Alexey Shmalko’s blog

2019: Year in Review

December 31, 2019

The year 2019 turned out to be extremely fruitful—especially on changes. If someone told me a year ago that I would be a vegetarian, sleeping good 8 hours, and trying to live a slower life, I would not believe him.

bkernel: a Rust Operating System

November 30, 2015

TL;DR I’m writing an operating system in Rust and here is my status and impressions after a month of development.

I’ve been developing embedded operating systems for living for a couple of years now. And… I got tired of work, all the bureaucracy, hard to debug issues, a zillion of low-level details; I wasn’t even sure I want to continue work in the field, so I started a side project. It may come as a surprise I started yet another operating system when the same thing led me to this. Well, it’s not same; I’m building a new operating system to experiment, and this refuels me with the passion to the field.

Here are my progress and some impressions of Rust after a month of development (check the code at my GitHub repository).

Haskell String Types

September 05, 2015

The goal of this blog post is to ease the confusion of Haskell string types. I assume you already know what String is, so I’ll only cover the difference between string types and help to build intuition on what type you should choose for the task in hand.

Git: Working in Detached HEAD

March 26, 2015

At work, we use a rebase-based git workflow to keep master history plain along with gerrit to track multiple versions of the same commit and code review. This implies doing a lot of commit juggling including fetching individual commits from gerrit, checking out back and forth, rebasing and cherry-picking. I found myself in the detached HEAD state pretty often. I used to create a new branch or force update old one and checkout on it. Then I gradually started to do a part of work in detached HEAD and then realized these branches only hinder me in most cases; so now before beginning work on a new feature I’m not creating a new branch but rather checking out straight into detached HEAD.

I know this may be a unidiomatic git, but that’s how things work for me. Even though I work with detached HEAD, most commands here are equally useful with branches. You can also adopt working in detached HEAD with you current workflow (e.g. work in detached HEAD only for small tasks).

Haskell: Defaulting Rules

December 31, 2014

I’ve signed for the Haskell-cafe mailing list to learn something new a day ago. The first letter I received was asking which defaulting proposals are actively pursued. I’d knew nothing about defaulting and why it should be improved, so that’s what I learned today.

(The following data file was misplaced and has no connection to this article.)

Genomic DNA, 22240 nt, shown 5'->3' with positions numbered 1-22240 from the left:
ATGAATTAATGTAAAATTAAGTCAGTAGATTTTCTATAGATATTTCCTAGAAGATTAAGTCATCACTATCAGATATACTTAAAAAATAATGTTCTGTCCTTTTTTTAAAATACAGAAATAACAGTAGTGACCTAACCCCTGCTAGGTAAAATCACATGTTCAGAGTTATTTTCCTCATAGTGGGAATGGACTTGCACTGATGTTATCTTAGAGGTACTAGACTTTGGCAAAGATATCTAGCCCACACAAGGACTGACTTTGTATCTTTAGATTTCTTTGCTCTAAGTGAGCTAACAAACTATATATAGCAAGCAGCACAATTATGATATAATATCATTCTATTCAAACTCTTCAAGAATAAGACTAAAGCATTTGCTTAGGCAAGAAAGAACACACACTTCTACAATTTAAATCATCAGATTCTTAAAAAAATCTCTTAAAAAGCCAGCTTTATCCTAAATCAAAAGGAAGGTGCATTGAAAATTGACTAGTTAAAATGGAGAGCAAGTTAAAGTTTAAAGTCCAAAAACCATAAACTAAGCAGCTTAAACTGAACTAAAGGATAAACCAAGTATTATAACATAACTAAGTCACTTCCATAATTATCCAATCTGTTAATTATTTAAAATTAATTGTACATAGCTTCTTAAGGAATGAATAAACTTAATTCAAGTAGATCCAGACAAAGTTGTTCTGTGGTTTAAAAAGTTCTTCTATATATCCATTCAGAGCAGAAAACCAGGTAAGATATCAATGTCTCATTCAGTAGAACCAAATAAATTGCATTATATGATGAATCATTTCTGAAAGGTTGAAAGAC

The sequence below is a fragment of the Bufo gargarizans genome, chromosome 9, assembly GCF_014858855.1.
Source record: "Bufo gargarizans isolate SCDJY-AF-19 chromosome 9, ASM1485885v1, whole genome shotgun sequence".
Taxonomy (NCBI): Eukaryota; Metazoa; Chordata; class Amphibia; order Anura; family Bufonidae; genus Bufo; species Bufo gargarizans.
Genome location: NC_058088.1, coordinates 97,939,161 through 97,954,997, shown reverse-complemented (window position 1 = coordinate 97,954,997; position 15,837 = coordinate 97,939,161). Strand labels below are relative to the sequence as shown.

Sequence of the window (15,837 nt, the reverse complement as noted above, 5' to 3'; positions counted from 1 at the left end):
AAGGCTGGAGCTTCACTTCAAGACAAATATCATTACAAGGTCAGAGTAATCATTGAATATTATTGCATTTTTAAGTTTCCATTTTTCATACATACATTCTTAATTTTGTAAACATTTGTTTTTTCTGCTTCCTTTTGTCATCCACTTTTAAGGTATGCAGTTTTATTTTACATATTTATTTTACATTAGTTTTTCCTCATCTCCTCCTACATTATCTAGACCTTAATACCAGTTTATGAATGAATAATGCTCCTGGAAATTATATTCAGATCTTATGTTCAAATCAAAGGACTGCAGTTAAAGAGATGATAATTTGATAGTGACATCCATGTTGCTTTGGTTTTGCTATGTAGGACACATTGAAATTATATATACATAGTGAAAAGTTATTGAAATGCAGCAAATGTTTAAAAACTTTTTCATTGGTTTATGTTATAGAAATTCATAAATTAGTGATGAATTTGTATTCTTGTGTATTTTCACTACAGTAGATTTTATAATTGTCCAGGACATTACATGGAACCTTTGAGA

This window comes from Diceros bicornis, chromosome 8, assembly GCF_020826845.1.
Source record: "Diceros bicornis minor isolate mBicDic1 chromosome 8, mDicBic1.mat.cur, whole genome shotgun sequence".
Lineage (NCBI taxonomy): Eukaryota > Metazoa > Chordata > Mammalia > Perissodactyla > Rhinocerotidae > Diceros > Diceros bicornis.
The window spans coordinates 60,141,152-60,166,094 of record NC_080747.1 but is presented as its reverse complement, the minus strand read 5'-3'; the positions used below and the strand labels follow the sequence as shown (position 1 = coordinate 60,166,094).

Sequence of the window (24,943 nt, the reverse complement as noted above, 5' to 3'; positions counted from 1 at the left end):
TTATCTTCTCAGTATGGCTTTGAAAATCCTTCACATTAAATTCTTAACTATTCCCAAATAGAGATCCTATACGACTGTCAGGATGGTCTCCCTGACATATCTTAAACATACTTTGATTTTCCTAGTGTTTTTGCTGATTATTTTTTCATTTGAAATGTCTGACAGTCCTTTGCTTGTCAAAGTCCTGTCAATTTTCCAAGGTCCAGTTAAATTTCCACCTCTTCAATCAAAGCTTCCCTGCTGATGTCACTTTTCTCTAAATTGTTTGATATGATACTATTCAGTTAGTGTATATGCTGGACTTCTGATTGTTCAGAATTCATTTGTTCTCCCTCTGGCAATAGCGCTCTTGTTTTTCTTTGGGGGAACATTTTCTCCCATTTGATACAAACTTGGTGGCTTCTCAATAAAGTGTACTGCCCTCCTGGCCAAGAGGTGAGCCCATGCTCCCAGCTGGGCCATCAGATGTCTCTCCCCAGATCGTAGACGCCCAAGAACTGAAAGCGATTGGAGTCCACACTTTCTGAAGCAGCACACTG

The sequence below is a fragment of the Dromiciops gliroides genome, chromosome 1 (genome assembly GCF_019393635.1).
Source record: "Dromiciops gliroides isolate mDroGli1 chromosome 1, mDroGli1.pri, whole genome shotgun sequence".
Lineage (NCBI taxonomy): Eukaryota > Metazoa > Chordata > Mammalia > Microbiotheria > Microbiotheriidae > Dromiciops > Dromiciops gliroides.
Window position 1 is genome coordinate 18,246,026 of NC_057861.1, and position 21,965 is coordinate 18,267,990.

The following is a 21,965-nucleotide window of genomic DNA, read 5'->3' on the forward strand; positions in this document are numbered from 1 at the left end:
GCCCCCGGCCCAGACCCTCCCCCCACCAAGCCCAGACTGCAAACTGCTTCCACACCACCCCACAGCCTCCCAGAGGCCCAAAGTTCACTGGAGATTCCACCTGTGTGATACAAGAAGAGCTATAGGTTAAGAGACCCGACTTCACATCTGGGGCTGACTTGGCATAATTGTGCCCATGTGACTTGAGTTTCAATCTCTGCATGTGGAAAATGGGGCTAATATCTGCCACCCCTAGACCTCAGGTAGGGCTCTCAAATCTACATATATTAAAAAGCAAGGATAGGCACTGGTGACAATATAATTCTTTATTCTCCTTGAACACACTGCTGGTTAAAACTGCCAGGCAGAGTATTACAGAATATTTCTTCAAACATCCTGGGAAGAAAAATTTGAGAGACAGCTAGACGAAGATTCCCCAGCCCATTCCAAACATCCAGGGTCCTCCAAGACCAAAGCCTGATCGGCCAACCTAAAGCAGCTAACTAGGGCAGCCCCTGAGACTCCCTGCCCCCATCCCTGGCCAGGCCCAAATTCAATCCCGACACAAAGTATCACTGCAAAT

ProGuard: Real World Example

October 28, 2014

ProGuard is a free tool for shrinking, optimizing and obfuscating jar files. I’ve used it at work to protect a commercial application from decompilation, especially critical algorithms. (Unlike machine code, Java bytecode is easy to decompile.)

Here I’ll try to describe how I did that.

7 Things You Should Know About Make

October 26, 2014

Make is a simple and powerful tool for automatically building any files out of others. However, some programmers experience issues writing makefiles and reinvent things without knowing some basic Make things.

Random Advice Popup

May 06, 2014

A long time ago, I had read a book The Pragmatic Programmer: From Journeyman to Master (if someone didn’t read it yet, I highly recommend it). This book is a collection of extremely useful tips for programmers. But this post is not about the book.

Recently I decided to revisit these tips again; and found that I don’t remember some of them. So that, I decided to create something that will regularly remind me of them. The best choice was on-screen popups showing one tip at a time.

Proactor Pattern: Release the Power of Asynchronous Operations

April 22, 2014

During the study of the Boost library, I’ve stumbled on Proactor pattern. This is a design pattern intended to handle I/O operations asynchronously, but let’s describe other alternatives first.

Massive web servers should serve a lot of active connections in a short period of time; so, it’s important to do this most effectively with a less overhead.

Several well-known methods exist:

  • Synchronous
  • Synchronous Multi-threading
  • Asynchronous

Let’s describe them in order.

Fix Skype under Awesome WM

April 21, 2014

By default, Skype behaves strangely under awesome wm. For example, view profile window is so small that even name isn’t displayed.

Using Vim as C/C++ IDE

April 02, 2014

I’m an embedded operating system developer and I do all my development tasks solely in the terminal.

The primary tool, which helps me to accomplish this, is Vim. Today, I will describe how to turn Vim into a powerful IDE for C/C++ projects. I will not recommend you any plugin for project management since vanilla Vim already has all the power to cope with this task.

Despite the fact that I use Vim as a C IDE, the part of following recommendations are pretty general and may be applied to any kind of project.